“Fake news” is the phrase du jour. We seem haunted by the idea of “post-truth”, and uncertain what or whom to believe. This is troubling for all of us, of course, but it poses particular challenges, for example, to anyone speaking to their peers at a conference.
I’ve written before about the importance of authenticity in public speaking. An audience connects with a speaker they perceive to be honest and open. Of course, the appearance of honesty isn’t necessarily the same thing as the actual presence of honesty – but let’s for now assume that we are not in the business of pulling the wool over our audiences’ eyes.
What does authenticity mean? I suppose it means telling the truth about yourself. The truth a speaker tells is not just present in their words or the content of their speech. It’s also contained in their self-presentation, how they stand on a stage and communicate.
For example, think about accents. I’ve written before about how many speakers believe they should adopt a “posh” voice when speaking in public. This is one of the sure-fire ways to appear inauthentic. If the way you speak to them is not natural to you, audiences will be able to tell. It’s best to take care to be clear in your natural voice, rather than adopt an imagined “better” kind of voice.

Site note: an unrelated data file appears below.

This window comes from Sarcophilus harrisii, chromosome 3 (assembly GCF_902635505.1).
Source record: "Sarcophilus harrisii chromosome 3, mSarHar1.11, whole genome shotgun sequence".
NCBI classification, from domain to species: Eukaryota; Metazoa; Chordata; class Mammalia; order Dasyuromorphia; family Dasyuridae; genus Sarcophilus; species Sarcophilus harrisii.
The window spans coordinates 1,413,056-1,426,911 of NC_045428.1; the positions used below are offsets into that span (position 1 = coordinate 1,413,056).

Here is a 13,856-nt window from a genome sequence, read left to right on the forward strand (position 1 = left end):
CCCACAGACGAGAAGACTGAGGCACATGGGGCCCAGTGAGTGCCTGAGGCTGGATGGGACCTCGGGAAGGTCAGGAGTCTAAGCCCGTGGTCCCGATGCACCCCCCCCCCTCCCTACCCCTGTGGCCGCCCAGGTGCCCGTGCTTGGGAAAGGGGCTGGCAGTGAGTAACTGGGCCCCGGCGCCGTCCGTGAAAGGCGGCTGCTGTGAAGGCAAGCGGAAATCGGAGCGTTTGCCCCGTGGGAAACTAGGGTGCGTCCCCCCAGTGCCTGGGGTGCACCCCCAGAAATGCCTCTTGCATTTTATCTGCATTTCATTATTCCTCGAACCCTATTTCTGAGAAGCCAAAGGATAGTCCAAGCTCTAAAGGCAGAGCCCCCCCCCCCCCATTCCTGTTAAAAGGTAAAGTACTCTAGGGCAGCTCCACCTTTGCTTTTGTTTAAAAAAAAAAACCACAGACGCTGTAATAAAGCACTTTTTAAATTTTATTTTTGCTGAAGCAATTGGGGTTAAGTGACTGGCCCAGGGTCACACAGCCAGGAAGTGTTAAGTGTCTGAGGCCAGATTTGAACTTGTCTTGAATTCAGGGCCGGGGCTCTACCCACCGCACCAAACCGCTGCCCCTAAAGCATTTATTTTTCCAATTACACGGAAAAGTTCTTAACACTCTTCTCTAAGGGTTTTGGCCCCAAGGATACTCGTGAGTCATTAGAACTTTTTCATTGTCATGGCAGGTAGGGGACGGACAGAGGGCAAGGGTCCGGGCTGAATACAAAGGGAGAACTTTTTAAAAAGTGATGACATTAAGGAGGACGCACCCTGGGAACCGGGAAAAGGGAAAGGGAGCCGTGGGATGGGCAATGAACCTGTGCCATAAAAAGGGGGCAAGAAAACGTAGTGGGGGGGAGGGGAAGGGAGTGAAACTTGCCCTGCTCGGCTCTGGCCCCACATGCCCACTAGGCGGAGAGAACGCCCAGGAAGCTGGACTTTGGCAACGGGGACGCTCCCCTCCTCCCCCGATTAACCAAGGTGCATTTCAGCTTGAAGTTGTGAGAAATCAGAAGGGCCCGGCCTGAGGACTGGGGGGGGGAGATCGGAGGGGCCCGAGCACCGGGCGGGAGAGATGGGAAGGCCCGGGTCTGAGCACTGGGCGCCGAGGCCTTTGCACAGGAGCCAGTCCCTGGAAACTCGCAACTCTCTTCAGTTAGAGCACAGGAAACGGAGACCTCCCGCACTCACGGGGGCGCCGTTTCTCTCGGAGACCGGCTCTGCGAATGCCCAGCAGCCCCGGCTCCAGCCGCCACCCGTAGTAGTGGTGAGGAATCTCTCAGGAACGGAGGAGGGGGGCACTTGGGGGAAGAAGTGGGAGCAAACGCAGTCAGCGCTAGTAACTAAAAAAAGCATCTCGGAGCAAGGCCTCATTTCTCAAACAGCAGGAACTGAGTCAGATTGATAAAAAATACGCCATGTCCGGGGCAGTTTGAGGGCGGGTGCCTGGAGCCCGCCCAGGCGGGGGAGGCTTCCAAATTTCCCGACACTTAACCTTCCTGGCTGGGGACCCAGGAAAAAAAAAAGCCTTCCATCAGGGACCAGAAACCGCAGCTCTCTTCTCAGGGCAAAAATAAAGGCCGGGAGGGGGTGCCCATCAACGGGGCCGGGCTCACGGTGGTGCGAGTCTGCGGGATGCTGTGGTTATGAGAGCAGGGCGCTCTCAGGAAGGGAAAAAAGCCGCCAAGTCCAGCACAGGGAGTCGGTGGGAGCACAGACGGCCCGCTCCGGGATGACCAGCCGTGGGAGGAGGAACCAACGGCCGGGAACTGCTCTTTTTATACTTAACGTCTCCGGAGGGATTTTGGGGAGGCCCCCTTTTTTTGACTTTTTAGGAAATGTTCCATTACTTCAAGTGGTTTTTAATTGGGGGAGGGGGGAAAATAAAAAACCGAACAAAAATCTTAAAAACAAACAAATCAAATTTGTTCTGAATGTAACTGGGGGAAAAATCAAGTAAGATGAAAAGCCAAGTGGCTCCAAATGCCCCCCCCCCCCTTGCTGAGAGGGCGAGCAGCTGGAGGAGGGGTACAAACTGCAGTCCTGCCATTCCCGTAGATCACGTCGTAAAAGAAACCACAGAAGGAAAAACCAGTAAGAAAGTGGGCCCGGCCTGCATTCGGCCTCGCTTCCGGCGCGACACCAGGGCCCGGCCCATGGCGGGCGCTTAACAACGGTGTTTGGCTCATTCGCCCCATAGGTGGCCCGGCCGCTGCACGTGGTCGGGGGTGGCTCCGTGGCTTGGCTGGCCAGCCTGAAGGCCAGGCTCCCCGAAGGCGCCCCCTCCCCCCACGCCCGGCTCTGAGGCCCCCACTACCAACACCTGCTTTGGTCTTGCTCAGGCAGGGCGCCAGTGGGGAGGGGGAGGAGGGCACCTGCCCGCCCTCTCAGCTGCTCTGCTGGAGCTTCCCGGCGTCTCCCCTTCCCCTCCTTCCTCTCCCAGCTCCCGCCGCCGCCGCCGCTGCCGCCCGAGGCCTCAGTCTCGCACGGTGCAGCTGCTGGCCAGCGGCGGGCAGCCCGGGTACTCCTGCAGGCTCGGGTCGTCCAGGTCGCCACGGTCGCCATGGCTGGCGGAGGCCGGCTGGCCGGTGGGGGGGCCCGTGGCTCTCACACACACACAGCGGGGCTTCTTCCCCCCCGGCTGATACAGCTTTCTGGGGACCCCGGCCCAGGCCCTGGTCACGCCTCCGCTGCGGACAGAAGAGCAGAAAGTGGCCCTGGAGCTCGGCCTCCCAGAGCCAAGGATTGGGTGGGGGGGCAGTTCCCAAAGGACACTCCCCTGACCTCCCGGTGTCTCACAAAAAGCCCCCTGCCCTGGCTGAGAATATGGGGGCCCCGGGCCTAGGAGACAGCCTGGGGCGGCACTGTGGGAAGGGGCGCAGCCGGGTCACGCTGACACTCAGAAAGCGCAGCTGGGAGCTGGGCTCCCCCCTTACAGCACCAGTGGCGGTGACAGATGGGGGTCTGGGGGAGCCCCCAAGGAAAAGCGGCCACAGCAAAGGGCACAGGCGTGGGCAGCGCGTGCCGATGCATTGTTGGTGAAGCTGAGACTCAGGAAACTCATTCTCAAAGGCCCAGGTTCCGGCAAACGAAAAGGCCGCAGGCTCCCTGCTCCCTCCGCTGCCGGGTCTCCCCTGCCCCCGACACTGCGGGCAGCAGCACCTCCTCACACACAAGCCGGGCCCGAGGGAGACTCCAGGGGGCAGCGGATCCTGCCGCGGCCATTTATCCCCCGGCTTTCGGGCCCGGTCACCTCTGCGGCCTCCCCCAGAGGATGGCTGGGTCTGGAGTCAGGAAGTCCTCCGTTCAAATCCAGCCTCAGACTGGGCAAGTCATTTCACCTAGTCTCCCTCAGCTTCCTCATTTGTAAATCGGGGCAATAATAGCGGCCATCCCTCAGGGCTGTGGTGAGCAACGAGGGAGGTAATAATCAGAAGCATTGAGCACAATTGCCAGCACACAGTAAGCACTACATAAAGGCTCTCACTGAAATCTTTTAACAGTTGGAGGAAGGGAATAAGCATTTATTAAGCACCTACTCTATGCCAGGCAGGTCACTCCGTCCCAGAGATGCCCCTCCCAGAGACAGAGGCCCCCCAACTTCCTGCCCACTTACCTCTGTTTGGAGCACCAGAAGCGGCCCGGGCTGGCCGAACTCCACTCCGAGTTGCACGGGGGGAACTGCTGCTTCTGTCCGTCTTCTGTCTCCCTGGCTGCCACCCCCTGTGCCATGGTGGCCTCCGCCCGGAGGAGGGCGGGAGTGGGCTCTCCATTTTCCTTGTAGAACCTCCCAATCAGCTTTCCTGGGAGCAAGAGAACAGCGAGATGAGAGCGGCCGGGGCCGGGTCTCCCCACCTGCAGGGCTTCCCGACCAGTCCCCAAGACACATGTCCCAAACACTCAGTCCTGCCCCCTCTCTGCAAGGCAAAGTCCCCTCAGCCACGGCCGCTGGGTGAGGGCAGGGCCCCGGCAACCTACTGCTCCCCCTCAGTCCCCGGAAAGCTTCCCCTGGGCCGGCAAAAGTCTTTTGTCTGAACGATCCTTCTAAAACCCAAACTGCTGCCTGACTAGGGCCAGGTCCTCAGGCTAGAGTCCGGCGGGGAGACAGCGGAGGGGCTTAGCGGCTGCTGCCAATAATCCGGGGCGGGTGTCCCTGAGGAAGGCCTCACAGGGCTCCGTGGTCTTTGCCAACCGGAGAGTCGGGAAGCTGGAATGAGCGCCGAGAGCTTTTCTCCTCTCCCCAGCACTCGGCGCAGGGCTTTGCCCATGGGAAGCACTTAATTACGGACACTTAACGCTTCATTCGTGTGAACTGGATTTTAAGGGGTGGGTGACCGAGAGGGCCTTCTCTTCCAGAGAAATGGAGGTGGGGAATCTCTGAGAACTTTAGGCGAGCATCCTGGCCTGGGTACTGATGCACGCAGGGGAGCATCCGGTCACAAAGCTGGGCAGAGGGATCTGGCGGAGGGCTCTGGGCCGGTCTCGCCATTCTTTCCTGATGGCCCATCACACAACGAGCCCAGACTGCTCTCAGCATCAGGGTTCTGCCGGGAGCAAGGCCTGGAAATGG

Likewise, personality is key to seeming “real” on stage. If you are a natural joker, it’s OK not to be serious all of the time when on stage. In exactly the same way, if you are usually sober then don’t feel pressured to suddenly become an all-round entertainer. There’s always a balance to be struck, and erring on the side of your natural style is usually a good idea.
Think about your message. In our cynical age, audiences are sophisticated and sceptical. Your job, whether you are seeking to persuade or inform, is to express yourself in such a way that a passion for your material, and a belief in your message, shine through. Telling a story, and making it memorable, will help bring your audience with you – but only if they believe you mean it.
It goes without saying, of course, that part of achieving this is by avoiding exaggeration or hyperbole. Don’t over-claim or give in to the temptation to “enhance” your material. Superlatives stand out – they invite scrutiny. It’s best to be plain-speaking and open. Let your material speak for itself within the structure and style you devise for it.
In a nutshell, inspiring an audience to believe in you is part of the public speaking challenge – and that’s why focusing your style on honesty, and on authenticity, is so important. We have far too many reasons to be doubtful already. Don’t make your speech another.